Tag Archives: Off the Middle

Medicine – 3 Stars



The Hope Theatre

Reviewed – 16th August 2018


“There are some terrific, sharp exchanges between mother and daughter which both ring true and are very funny indeed”


Meghan Tyler, who wrote Medicine, and also plays Moira-Bridget Byrne in this production, tells us in the programme notes that she was inspired to write the play after listening to the song Medicine, by Daughter. It is a haunting song, and its influence is clearly felt in Paul Brotherston’s beautiful, spare production. The set is bare, other than an old park bench, but the subtle and insistent sound design (terrific work from Iida Aino) and the perfect, nuanced lighting (credit here to Will Alder) work in tandem to provide the ideal, understated backdrop for Ms Tyler’s three-hander.

The play takes place on a clifftop in Northern Ireland, and mainly consists of a long conversation between Ma Byrne and her daughter Moira-Bridget, who has fetched up there after a drunken night out. Tyler has a good ear, and the dialogue initially zips along, ably treading the tight line between believability and theatrical interest. There are some terrific, sharp exchanges between mother and daughter which both ring true and are very funny indeed, and the moon-cup section (yes, ladies and gentlemen, you did read that correctly) was a particular high-spot.

The play does lose pace about a third of the way through, and the writing begins to become slightly repetitive, but the ball is kept in the air by Lynsey-Anne Moffat, who excels as Ma Byrne, and is heartbreakingly convincing throughout. Possibly because, as the writer, she is very close to the piece, Meghan Tyler’s Moira-Bridget doesn’t ring as true, and the character seems less fully realised than those of her parents. The play’s denouement reveals a level of seriousness to Moira-Bridget’s plight which does not come across when we see her on stage, and it takes the achingly poignant final scene between Ma and Da Byrne to lend some emotional gravitas. Adam Best was wonderful as Da Byrne; it seemed a shame not to use his talents more fully. Ultimately though, the play is Ma’s story, which puts flesh on the bones of the song lyric: ‘You’ve got a warm heart, you’ve got a beautiful brain/But it’s disintegrating from all the medicine’.

Medicine marks a very good writing debut for Meghan Tyler, and there is clearly a wealth of talent in the cast and creatives who have realised it. It is a diverting hour for theatre lovers and proof that The Hope continues to thrive under Matthew Parker, as the OFFIES recognised last year, awarding him the Best Artistic Director title. Long may it continue.


Reviewed by Rebecca Crankshaw

Photography by Alex Fine



The Hope Theatre until 1st September


Previous production from Off The Middle
In Other Words | ★★★★★ | The Hope Theatre | March 2017


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Review of Lead Suspect – 4 Stars

Lead Suspect thespyinthestalls

Lead Suspect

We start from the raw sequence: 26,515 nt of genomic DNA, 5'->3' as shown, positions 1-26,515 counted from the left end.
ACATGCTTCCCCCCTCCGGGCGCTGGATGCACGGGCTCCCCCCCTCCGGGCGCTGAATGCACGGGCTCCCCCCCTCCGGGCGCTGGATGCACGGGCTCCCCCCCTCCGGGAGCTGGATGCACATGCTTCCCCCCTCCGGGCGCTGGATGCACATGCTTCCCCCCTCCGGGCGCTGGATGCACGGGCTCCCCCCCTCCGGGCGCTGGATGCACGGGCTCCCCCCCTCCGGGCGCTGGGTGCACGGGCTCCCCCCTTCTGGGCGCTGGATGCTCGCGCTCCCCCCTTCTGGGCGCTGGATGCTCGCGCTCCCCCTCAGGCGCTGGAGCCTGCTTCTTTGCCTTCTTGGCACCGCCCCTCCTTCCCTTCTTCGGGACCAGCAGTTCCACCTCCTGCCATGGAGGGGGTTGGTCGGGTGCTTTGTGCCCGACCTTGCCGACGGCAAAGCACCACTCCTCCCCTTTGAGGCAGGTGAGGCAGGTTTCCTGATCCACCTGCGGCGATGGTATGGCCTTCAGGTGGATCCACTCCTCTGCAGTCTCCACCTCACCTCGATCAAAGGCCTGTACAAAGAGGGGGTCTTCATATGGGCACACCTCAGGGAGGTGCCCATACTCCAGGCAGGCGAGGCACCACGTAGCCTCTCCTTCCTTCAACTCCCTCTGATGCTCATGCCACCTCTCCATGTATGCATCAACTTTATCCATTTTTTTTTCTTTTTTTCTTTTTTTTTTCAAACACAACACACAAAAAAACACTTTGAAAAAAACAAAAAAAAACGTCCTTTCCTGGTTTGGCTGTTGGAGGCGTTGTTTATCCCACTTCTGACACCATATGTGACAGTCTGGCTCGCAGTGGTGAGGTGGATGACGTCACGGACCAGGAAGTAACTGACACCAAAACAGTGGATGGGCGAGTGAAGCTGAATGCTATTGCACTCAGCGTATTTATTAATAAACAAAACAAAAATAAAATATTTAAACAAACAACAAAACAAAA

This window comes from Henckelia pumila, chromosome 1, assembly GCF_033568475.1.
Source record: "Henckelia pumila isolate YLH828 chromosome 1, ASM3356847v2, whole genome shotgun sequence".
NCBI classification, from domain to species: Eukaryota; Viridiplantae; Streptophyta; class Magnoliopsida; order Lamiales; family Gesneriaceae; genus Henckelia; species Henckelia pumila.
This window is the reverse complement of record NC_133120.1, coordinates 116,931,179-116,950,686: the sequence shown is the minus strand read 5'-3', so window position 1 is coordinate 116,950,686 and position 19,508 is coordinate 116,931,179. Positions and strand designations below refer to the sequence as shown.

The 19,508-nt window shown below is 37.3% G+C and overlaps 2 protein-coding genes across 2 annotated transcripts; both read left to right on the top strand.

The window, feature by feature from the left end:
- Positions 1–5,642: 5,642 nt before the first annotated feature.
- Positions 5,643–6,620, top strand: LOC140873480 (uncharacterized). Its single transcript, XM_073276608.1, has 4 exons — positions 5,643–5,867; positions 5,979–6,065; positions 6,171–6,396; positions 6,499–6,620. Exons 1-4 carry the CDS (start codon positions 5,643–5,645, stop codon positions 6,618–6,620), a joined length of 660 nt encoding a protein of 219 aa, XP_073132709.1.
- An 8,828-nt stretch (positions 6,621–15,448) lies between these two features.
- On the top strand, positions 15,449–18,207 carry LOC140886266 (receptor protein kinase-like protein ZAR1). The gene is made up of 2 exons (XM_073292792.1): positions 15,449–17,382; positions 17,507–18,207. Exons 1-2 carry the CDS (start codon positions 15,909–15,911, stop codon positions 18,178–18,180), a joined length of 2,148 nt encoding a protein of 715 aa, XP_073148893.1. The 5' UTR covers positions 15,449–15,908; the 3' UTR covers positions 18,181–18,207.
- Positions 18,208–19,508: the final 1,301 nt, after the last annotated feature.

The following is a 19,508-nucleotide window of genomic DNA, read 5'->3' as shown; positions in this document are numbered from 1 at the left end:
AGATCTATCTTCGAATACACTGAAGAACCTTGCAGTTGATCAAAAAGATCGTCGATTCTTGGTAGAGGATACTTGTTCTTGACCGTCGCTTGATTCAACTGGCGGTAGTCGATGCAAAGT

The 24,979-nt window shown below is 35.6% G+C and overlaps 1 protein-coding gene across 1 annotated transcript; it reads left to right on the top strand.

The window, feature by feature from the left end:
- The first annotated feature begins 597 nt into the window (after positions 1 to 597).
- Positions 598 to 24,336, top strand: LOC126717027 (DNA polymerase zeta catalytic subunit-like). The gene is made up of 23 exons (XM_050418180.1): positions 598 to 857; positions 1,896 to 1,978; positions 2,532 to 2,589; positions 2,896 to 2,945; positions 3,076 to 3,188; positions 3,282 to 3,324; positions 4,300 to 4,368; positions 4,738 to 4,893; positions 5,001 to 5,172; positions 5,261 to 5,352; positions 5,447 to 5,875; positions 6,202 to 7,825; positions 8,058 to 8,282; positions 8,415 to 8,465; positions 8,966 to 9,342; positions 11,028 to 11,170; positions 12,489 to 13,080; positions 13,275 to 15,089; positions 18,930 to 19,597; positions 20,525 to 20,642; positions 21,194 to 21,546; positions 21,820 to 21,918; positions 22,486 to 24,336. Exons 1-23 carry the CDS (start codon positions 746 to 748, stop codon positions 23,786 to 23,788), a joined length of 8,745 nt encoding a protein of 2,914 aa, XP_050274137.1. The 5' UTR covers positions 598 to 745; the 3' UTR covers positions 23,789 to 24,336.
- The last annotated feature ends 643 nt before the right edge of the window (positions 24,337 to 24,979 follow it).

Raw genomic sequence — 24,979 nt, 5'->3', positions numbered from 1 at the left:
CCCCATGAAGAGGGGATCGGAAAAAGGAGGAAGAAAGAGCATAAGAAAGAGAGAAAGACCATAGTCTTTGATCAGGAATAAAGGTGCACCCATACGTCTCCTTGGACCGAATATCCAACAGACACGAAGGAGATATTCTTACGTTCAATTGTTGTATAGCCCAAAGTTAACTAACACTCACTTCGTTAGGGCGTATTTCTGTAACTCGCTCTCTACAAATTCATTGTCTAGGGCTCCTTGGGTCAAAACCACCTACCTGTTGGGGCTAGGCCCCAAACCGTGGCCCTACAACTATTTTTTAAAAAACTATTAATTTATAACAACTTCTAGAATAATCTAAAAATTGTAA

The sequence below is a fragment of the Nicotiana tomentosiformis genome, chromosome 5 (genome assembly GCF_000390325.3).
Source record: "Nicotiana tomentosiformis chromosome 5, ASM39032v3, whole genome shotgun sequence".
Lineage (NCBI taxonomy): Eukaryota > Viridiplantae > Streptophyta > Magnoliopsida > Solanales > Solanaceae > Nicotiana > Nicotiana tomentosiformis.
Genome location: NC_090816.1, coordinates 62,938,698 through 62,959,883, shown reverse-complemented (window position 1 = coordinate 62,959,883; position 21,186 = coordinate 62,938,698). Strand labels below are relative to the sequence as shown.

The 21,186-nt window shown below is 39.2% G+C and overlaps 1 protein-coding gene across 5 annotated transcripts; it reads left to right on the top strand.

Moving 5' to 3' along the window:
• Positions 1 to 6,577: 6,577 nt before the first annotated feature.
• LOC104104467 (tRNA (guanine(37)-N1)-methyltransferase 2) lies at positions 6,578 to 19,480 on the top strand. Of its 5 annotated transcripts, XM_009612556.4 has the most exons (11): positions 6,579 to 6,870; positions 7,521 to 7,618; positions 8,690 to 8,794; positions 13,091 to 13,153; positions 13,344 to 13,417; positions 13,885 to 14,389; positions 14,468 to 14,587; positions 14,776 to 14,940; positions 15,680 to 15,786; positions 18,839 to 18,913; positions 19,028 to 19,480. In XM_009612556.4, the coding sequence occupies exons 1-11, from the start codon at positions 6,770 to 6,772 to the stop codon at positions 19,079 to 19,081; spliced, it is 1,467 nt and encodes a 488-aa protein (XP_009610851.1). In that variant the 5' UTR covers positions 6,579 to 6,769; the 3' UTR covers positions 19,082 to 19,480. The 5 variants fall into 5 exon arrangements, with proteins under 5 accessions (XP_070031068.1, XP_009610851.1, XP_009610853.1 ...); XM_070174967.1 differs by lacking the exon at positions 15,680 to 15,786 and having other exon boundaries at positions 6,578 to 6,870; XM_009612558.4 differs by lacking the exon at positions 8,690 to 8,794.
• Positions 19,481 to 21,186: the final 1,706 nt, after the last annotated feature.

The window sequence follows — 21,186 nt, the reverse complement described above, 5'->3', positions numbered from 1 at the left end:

King’s Head Theatre

Reviewed – 18th July 2017





“Liam Mansfield is excellent as Scott the Scottish Terrier, the Sherlock Holmes of our story with a feisty attitude and a lot of tartan.”


Have you ever wondered what actually goes on in the mind of your canine friend? Does he interpret things the same way you do? Does she sense trouble a mile off? Do they know more than they are letting on?

lead suspect

Well fear not, as writer and director Stephanie Withers takes you on an intriguing journey of the notorious 2015 Crufts Dog Show poisoning, told from the perspective of our puppy pals.

‘Off the Middle’ is a theatre company dedicated to producing quality new-writing and creative storytelling. Liam Mansfield is excellent as Scott the Scottish Terrier, the Sherlock Holmes of our story with a feisty attitude and a lot of tartan.

Lead suspect

Both Stephanie de Whalley and Paul Hilliar switch between radically different characters throughout the performance, from high maintenance Fluffy the Chihuahua to ex Andrex puppy star Lucy the Labrador.

Withers, herself a huge fan of dogs, plays on all the stereotypes in this work. Fluffy’s line ‘people just love a dog they can pop in their handbag’ not only makes the audience laugh but allows them to imagine the sort of person who would own a dog like Fluffy. Are dogs really similar to their owners? Delving into the competitive politics of dog shows, our characters portray just how cut-throat these events can be and how far participants are willing to go to win or defend their titles.

Lead suspect

Highlights from the performance include the fantastic array of props (or should I say, many different sets of animal ears) the constant classic dog puns ‘barking mad’, ‘teach an old dog new tricks’ and one of my personal favourite scenes whereby our narrator, Scott the Scottish Terrier, is put on the spot to perfectly execute his dog show routine whilst preoccupied with questions about who poisoned Serena the Setter.

Can he remain a champion under all of this stress?


Reviewed by Stephanie Legg

King's Head Theatre thespyinthestalls



is at The King’s Head Theatre until 20th July



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